Why ‘Likes’ on Social Media Aren’t Actually Harming the Millennial Generation
Human beings are curious creatures who seek validation and acceptance. I don’t care who you are, everyone either throughout their entire life or during certain stages seek attention for their achievements and goals. Which is the main reason why I don’t understand why a lot of media publishers and groups of people, feel the need to rain on peoples parades… whether its because they’re hoping for x amount of likes on an Instagram photo, a tweet or an article.
Branded the millennial generation, we have grown up around advanced technology and apps that fuel posting, sharing and responding through likes, shares and retweets. A percentage of us, including myself, remember the days before every owned a mobile phone or laptop but the same level of validation was still yearned for by others in that decade. Social media has just made this need more visually public with quicker responses, in turn resulting in more and more people (not exclusively young adults) crave instant gratification in their daily lives. This isn’t necessarily a negative thing though, you can 100% look at it and poke holes which I will get on to eventually, but of course you will find faults if that is your approach. I like to use personal experiences when writing these articles, not all the time but if I can support a point through it then I will. I will put my hand up and admit that I’ll take care in getting the right angle for a photo, edit and add effects until I’m pleased then post it on Instagram with a snappy caption, emojis and numerous hash tags. Why? Because I like not only capturing my life is what I consider beautiful pictures, but I also like others approval of whatever is in the photo. Is that such a bad thing? I don’t think so.
One person who is heavily criticised in popular culture right now is Kylie Jenner. Being 19 years old she is included in the millennial generation and not only that, her presence on social media also reaffirms this. I can understand why people get frustrated when certain individuals become famous and there really isn’t a reason why. Of course Kylie is known because of her famous Kardashian family, who have created an empire which is worth so much money that you probably couldn’t even comprehend. But, Kylie is extremely smart regardless of what you think. With her millions of fans and followers, mainly on Snapchat Kylie has been able to launch a makeup and clothing line within a couple of years which is insanely successful. And this is because he has noticed the market which appeals to young women right now which is matt lips, shimmers and emphasising an hourglass shape. Whether or not you think this is a positive thing to highlight as an aspiration for millions of people, is a whole other story but the truth of the fact is that Kylie is bloody clever at following suit with trends. To the point of her being associated with the dog filter on Snapchat, which of course wasn’t her creation or idea and yet both parties with benefit from the association of each other.
If I could could launch a business of the back of the fact my family is known globally, with my main promotion being through huge social media platforms such as Snapchat then I’d jump on it faster than a flea on a dog. This success not only fuelled by social media, is also spearhead from her likes on Instagram. People will think and/or hope that buying these products specifically designed by Kylie, will make them look like her and in turn generate more likes on Instagram. There is a fine line between this and actual reality. Nobody will ever look like Kylie Jenner, but if using her lip products can boost your ego because you manage to get a few extra likes on Insta, then I don’t see the big problem to be honest.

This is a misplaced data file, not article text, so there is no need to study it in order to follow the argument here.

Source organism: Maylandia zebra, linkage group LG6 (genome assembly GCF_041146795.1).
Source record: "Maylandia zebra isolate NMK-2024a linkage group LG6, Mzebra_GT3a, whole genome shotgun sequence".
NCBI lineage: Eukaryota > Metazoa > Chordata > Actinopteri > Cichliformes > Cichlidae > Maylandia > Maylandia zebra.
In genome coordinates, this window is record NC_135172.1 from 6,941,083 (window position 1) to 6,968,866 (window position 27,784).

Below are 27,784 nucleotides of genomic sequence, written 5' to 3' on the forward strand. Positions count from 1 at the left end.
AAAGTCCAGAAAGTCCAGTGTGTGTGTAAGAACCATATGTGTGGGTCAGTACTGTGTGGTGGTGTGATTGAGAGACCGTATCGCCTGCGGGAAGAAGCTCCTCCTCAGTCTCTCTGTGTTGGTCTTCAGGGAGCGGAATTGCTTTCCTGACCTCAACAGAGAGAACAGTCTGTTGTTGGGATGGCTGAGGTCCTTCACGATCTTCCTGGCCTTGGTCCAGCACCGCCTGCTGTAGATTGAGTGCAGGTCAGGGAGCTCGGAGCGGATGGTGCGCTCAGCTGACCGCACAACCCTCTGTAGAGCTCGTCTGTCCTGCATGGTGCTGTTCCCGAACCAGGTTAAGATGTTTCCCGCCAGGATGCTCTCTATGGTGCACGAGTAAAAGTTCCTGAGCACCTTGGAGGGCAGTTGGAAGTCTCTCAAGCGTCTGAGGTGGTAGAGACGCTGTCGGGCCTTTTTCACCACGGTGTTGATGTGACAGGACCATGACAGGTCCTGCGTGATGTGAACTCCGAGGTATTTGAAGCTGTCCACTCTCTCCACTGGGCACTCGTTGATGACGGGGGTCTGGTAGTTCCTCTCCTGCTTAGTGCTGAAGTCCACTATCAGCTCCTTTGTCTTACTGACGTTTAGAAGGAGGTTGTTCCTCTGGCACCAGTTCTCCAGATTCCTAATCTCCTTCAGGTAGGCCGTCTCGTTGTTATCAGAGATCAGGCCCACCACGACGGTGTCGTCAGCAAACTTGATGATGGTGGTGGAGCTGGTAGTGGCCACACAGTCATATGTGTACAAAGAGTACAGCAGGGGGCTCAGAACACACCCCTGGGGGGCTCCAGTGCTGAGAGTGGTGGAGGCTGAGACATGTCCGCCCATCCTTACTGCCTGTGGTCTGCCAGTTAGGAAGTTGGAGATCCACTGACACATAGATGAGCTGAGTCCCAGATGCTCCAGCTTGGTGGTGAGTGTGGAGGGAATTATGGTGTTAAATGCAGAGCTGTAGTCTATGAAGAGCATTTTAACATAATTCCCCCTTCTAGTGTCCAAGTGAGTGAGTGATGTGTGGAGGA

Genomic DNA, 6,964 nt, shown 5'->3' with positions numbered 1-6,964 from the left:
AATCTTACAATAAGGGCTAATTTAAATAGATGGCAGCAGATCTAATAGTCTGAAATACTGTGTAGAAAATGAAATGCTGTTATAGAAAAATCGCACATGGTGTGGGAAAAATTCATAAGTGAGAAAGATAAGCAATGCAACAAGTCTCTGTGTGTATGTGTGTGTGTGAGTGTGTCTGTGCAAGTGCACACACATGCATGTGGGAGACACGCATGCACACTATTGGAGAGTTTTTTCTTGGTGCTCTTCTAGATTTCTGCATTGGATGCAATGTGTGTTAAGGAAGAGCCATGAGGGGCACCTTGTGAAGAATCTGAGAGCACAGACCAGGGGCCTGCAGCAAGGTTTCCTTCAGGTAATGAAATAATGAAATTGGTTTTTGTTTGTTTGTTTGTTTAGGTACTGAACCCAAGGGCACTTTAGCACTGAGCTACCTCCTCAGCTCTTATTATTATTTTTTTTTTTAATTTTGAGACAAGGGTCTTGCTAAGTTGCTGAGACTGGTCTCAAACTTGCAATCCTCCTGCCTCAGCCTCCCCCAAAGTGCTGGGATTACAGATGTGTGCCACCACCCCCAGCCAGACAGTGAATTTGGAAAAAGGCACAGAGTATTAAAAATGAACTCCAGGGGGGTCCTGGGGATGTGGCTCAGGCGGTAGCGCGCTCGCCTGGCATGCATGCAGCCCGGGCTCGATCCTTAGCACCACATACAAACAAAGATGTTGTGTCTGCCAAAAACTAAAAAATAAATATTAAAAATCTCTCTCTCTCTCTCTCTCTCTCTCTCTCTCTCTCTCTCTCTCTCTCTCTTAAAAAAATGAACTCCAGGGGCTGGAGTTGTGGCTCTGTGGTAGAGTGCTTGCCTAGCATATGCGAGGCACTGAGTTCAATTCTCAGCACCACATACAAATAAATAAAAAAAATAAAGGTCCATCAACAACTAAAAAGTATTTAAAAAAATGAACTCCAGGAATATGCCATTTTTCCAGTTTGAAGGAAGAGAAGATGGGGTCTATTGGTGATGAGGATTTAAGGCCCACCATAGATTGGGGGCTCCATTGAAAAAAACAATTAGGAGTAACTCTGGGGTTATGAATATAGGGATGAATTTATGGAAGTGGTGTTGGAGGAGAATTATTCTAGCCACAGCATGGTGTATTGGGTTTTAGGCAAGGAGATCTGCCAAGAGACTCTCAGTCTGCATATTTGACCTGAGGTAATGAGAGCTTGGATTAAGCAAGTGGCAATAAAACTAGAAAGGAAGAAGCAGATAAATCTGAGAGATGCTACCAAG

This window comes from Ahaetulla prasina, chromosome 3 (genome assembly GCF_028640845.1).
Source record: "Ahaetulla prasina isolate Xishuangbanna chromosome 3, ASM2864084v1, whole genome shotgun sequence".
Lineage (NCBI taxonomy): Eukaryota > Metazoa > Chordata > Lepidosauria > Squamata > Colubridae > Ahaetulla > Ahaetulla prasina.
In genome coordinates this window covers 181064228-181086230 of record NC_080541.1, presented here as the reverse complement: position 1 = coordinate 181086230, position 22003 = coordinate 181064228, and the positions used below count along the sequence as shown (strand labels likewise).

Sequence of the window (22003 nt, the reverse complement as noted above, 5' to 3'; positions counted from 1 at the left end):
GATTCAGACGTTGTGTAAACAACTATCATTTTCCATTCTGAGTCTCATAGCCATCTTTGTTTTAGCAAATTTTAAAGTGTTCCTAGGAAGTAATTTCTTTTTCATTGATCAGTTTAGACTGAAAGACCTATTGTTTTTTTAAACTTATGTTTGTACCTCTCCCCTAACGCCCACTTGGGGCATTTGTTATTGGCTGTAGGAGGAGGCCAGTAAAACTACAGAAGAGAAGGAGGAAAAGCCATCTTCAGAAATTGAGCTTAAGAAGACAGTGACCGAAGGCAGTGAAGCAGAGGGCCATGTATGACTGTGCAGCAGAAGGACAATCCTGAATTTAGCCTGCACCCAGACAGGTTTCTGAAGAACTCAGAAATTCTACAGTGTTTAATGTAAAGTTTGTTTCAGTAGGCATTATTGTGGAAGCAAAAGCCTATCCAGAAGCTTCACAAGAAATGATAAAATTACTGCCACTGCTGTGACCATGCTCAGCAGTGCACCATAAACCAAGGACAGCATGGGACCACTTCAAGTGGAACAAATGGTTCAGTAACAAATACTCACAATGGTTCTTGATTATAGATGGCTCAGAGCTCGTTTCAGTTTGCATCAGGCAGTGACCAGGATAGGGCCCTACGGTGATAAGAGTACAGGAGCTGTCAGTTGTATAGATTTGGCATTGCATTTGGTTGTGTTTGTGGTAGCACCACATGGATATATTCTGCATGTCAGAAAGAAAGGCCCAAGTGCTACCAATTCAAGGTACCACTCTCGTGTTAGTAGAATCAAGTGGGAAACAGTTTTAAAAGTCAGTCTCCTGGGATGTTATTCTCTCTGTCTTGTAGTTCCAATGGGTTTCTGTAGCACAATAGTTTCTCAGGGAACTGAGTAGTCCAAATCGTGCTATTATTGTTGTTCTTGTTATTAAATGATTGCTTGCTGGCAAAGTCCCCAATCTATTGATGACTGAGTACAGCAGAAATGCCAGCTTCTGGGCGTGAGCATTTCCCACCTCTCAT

The fact that some people now are referred to being ‘Instagram famous’ just proved that there is a market in millennials liking photos. I think a lot of people have negative opinions on this purely because they don’t understand how it works (much like those who don’t get Youtube creators) and are set in their ways, so to speak. The internet is so expansive in 2017 that if you closed down one social media platform, for example Instagram because of its huge influence on millennial behaviours (bare in mind that is the reason why Insta exists in the first place) then something else will come along and take champion. Once a platform allows this interaction to become popular amongst a certain type of people, then it is near enough impossible to shut it down, until something comes along which makes the current system more amplified and instant.
Of course this doesn’t apply to everyone.
There will be a large selection of millennials and other ‘generations’ who aren’t exactly fussed about how many shared their Facebook post got on some artwork they did or how many retweets they got on a post about their new job promotion. But all in all, we can agree that the vast majority do follow suit with this and making it appear to be something that we should be ashamed or looked down on for, will only fuel the fire for it to continue. We all know telling someone to not do something only pushed them in the opposite direction, which rings painfully true for young people and social media.
As long as you are not harming yourself or others etc in the name of a ‘like’ then I really don't see the point in numerous articles, arguing and trying to create some moral panic out of essentially a generation who wants to be appreciated for trying to look good, be successful and overall appeal to be the best version of themselves.